24 hour 06/05 0000Z 16.9°N 94.0°W 25 kt 30 mph: inland/remnant low
36 hour 06/05 1200Z 17.5°N 94.0°W 20 kt 25 mph: inland/remnant low
48 hour 06/06 0000Z: dissipated
Figure 2. My forecast track for Boris.
NHC storm information
WTPZ32 KNHC 032333
TROPICAL STORM BORIS INTERMEDIATE ADVISORY NUMBER 5A
NWS NATIONAL HURRICANE CENTER MIAMI FL EP022014
500 PM PDT TUE JUN 03 2014
...HEAVY RAINS FROM BORIS CONTINUE TO SPREAD OVER SOUTHEASTERN
SUMMARY OF 500 PM PDT...0000 UTC...INFORMATION
ABOUT 90 MI...150 KM SE OF SALINA CRUZ MEXICO
MAXIMUM SUSTAINED WINDS...40 MPH...65 KM/H
PRESENT MOVEMENT...N OR 360 DEGREES AT 5 MPH...7 KM/H
MINIMUM CENTRAL PRESSURE...1000 MB...29.53 INCHES
WATCHES AND WARNINGS
CHANGES WITH THIS ADVISORY...
SUMMARY OF WATCHES AND WARNINGS IN EFFECT...
A TROPICAL STORM WARNING IS IN EFFECT FOR...
* SALINA CRUZ MEXICO TO MEXICO/GUATEMALA BORDER
FOR STORM INFORMATION SPECIFIC TO YOUR AREA...PLEASE MONITOR
PRODUCTS ISSUED BY YOUR NATIONAL METEOROLOGICAL SERVICE.
DISCUSSION AND 48-HOUR OUTLOOK
AT 500 PM PDT...0000 UTC...THE CENTER OF TROPICAL STORM BORIS WAS
LOCATED NEAR LATITUDE 15.4 NORTH...LONGITUDE 94.1 WEST. BORIS IS
MOVING TOWARD THE NORTH NEAR 5 MPH...7 KM/H...AND THIS GENERAL
MOTION IS EXPECTED DURING THE NEXT COUPLE OF DAYS. ON THE FORECAST
TRACK...THE CENTER OF BORIS SHOULD BE NEAR THE COAST OF MEXICO
WITHIN THE WARNING AREA BY WEDNESDAY MORNING.
MAXIMUM SUSTAINED WINDS ARE NEAR 40 MPH...65 KM/H...WITH HIGHER
GUSTS. LITTLE CHANGE IS STRENGTH IS EXPECTED WHILE BORIS
APPROACHES THE COAST OF SOUTHERN MEXICO. WEAKENING IS FORECAST
AFTER BORIS MOVES ONSHORE.
TROPICAL STORM FORCE WINDS EXTEND OUTWARD UP TO 90 MILES...150 KM
FROM THE CENTER.
THE ESTIMATED MINIMUM CENTRAL PRESSURE IS 1000 MB...29.53 INCHES.
HAZARDS AFFECTING LAND
WIND...TROPICAL STORM CONDITIONS ARE AFFECTING THE COAST WITHIN THE
WARNING AREA AND SHOULD CONTINUE INTO TONIGHT.
RAINFALL...THIS SYSTEM IS EXPECTED TO PRODUCE AS MUCH AS 10 TO 20
INCHES OF RAIN OVER A LARGE PART OF SOUTHERN MEXICO THROUGH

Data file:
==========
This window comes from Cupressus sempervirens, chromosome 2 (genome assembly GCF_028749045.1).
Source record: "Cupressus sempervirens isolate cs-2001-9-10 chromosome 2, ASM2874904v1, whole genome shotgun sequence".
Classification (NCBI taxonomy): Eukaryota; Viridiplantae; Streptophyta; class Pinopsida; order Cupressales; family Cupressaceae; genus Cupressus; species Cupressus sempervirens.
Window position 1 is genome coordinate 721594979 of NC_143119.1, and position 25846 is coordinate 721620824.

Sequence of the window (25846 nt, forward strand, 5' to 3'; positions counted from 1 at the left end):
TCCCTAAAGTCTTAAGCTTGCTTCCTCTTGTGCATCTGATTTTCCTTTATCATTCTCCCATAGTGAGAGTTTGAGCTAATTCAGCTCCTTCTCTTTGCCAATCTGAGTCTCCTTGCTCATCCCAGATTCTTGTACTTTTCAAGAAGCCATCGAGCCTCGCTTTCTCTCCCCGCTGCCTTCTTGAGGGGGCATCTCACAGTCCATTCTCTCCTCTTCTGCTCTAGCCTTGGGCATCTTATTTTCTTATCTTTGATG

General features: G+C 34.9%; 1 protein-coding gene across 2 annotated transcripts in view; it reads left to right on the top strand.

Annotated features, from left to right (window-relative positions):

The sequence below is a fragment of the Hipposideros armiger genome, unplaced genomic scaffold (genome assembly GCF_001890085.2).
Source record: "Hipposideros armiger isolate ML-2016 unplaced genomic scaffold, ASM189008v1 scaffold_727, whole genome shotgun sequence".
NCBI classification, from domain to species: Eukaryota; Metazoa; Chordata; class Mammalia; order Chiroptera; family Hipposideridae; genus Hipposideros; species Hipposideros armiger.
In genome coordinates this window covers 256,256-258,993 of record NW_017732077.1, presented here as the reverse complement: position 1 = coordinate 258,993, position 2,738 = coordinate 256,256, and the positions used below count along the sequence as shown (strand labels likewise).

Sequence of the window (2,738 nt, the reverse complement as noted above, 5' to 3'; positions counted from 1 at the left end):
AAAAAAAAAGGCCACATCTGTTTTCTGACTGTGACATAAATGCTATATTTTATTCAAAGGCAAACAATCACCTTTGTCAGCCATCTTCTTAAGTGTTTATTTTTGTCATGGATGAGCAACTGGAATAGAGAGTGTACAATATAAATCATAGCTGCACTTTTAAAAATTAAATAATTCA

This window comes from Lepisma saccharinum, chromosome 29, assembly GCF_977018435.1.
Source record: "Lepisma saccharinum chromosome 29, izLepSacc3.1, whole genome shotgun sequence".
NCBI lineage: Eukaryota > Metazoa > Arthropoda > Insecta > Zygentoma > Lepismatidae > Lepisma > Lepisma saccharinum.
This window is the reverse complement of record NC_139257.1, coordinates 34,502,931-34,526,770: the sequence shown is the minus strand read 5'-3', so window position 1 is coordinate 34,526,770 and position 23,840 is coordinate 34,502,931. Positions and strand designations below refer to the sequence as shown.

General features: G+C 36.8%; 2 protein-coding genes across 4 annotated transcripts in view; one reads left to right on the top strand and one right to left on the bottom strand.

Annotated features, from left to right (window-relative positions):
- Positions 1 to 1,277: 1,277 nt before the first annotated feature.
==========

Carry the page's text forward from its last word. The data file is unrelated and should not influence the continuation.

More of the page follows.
SATURDAY...WITH ISOLATED AMOUNTS EXCEEDING 30 INCHES LIKELY OVER THE
MOUNTAINOUS TERRAIN OF THE MEXICAN STATES OF OAXACA AND CHIAPAS.
BORIS IS ALSO EXPECTED TO PRODUCE TOTAL RAINFALL AMOUNTS OF 5 TO 10
INCHES IN GUATEMALA. THESE RAINS ARE LIKELY TO RESULT IN
LIFE-THREATENING FLASH FLOODS AND MUD SLIDES.
NEXT COMPLETE ADVISORY...800 PM PDT.
Bay of Campeche disturbance
A large area of disturbed weather is producing widespread cloudiness and thunderstorms over the Bay of Campeche, adjacent Yucatan Peninsula, and even extending southward into southern Mexico where it connects with the low-level center of Boris. Upper-level winds are currently highly unfavorable for development, with the recent UW-CIMSS estimate showing 30 kt of westerly shear encroaching on the disturbance. Satellite pictures show a very impressive area of cyclonic turning, however, and nearby stations suggest that surface pressures in the vicinity are low. The GFS shows upper-tropospheric winds remaining marginal at best, with only a very small area of 15 kt shear enveloping the disturbance, with westerly shear of 30+ kt just to the north anticipated over the next several days. I am not expecting significant development of this disturbance, and it still remains unlikely to ever become Arthur.
The global models suggest it will move little over the next few days, with the GFS eventually shooting the strung out energy toward southwestern Florida, while the ECMWF shows a more gentle northward motion in the central Gulf of Mexico heading toward the central Gulf Coast, again as a very strung out and diffuse system undergoing heavy shear, which is the expected forecast scenario here.
Regardless of development, very heavy rainfall in combination with a decaying Tropical Storm Boris will likely produce significant flash floods and mudslides over portions of southern Mexico over the next several days.
Figure 3. Latest infrared satellite image of the Bay of Campeche disturbance. Image credit: NOAA's Satellite Services Division (SSD).
The views of the author are his/her own and do not necessarily represent the position of The Weather Company or its parent, IBM.